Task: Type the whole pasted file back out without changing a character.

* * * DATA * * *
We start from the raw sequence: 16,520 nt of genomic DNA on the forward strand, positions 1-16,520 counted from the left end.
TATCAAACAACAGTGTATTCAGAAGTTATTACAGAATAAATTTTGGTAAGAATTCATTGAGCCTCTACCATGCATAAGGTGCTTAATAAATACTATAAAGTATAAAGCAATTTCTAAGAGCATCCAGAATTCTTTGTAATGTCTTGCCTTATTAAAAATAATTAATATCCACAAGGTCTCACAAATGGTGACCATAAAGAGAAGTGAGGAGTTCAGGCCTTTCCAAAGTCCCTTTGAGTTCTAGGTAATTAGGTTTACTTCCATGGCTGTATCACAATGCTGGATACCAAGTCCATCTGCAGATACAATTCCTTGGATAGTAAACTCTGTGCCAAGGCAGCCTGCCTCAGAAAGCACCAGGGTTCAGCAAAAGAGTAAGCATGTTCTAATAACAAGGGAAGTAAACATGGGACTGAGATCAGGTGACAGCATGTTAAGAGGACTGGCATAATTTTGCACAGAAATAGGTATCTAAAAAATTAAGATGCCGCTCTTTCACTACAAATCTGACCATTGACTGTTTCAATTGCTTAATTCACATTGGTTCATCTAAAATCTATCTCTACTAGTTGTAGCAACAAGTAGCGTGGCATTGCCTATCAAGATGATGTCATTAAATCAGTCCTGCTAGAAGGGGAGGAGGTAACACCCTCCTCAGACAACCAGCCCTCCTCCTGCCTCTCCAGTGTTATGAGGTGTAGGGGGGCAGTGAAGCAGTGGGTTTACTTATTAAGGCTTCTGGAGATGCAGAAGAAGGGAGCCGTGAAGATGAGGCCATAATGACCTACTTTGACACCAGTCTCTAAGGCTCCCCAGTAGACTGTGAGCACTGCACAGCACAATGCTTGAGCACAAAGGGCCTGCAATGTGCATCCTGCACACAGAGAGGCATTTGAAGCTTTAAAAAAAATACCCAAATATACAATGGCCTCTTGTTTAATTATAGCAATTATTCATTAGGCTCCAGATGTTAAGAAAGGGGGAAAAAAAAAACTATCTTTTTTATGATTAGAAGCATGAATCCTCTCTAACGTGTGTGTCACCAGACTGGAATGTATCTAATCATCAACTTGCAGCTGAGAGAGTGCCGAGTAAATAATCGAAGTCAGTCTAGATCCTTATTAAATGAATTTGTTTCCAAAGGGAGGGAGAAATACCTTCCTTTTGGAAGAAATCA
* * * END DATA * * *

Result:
We start from the raw sequence: 16,520 nt of genomic DNA on the forward strand, positions 1-16,520 counted from the left end.
TATCAAACAACAGTGTATTCAGAAGTTATTACAGAATAAATTTTGGTAAGAATTCATTGAGCCTCTACCATGCATAAGGTGCTTAATAAATACTATAAAGTATAAAGCAATTTCTAAGAGCATCCAGAATTCTTTGTAATGTCTTGCCTTATTAAAAATAATTAATATCCACAAGGTCTCACAAATGGTGACCATAAAGAGAAGTGAGGAGTTCAGGCCTTTCCAAAGTCCCTTTGAGTTCTAGGTAATTAGGTTTACTTCCATGGCTGTATCACAATGCTGGATACCAAGTCCATCTGCAGATACAATTCCTTGGATAGTAAACTCTGTGCCAAGGCAGCCTGCCTCAGAAAGCACCAGGGTTCAGCAAAAGAGTAAGCATGTTCTAATAACAAGGGAAGTAAACATGGGACTGAGATCAGGTGACAGCATGTTAAGAGGACTGGCATAATTTTGCACAGAAATAGGTATCTAAAAAATTAAGATGCCGCTCTTTCACTACAAATCTGACCATTGACTGTTTCAATTGCTTAATTCACATTGGTTCATCTAAAATCTATCTCTACTAGTTGTAGCAACAAGTAGCGTGGCATTGCCTATCAAGATGATGTCATTAAATCAGTCCTGCTAGAAGGGGAGGAGGTAACACCCTCCTCAGACAACCAGCCCTCCTCCTGCCTCTCCAGTGTTATGAGGTGTAGGGGGGCAGTGAAGCAGTGGGTTTACTTATTAAGGCTTCTGGAGATGCAGAAGAAGGGAGCCGTGAAGATGAGGCCATAATGACCTACTTTGACACCAGTCTCTAAGGCTCCCCAGTAGACTGTGAGCACTGCACAGCACAATGCTTGAGCACAAAGGGCCTGCAATGTGCATCCTGCACACAGAGAGGCATTTGAAGCTTTAAAAAAAATACCCAAATATACAATGGCCTCTTGTTTAATTATAGCAATTATTCATTAGGCTCCAGATGTTAAGAAAGGGGGAAAAAAAAAACTATCTTTTTTATGATTAGAAGCATGAATCCTCTCTAACGTGTGTGTCACCAGACTGGAATGTATCTAATCATCAACTTGCAGCTGAGAGAGTGCCGAGTAAATAATCGAAGTCAGTCTAGATCCTTATTAAATGAATTTGTTTCCAAAGGGAGGGAGAAATACCTTCCTTTTGGAAGAAATCA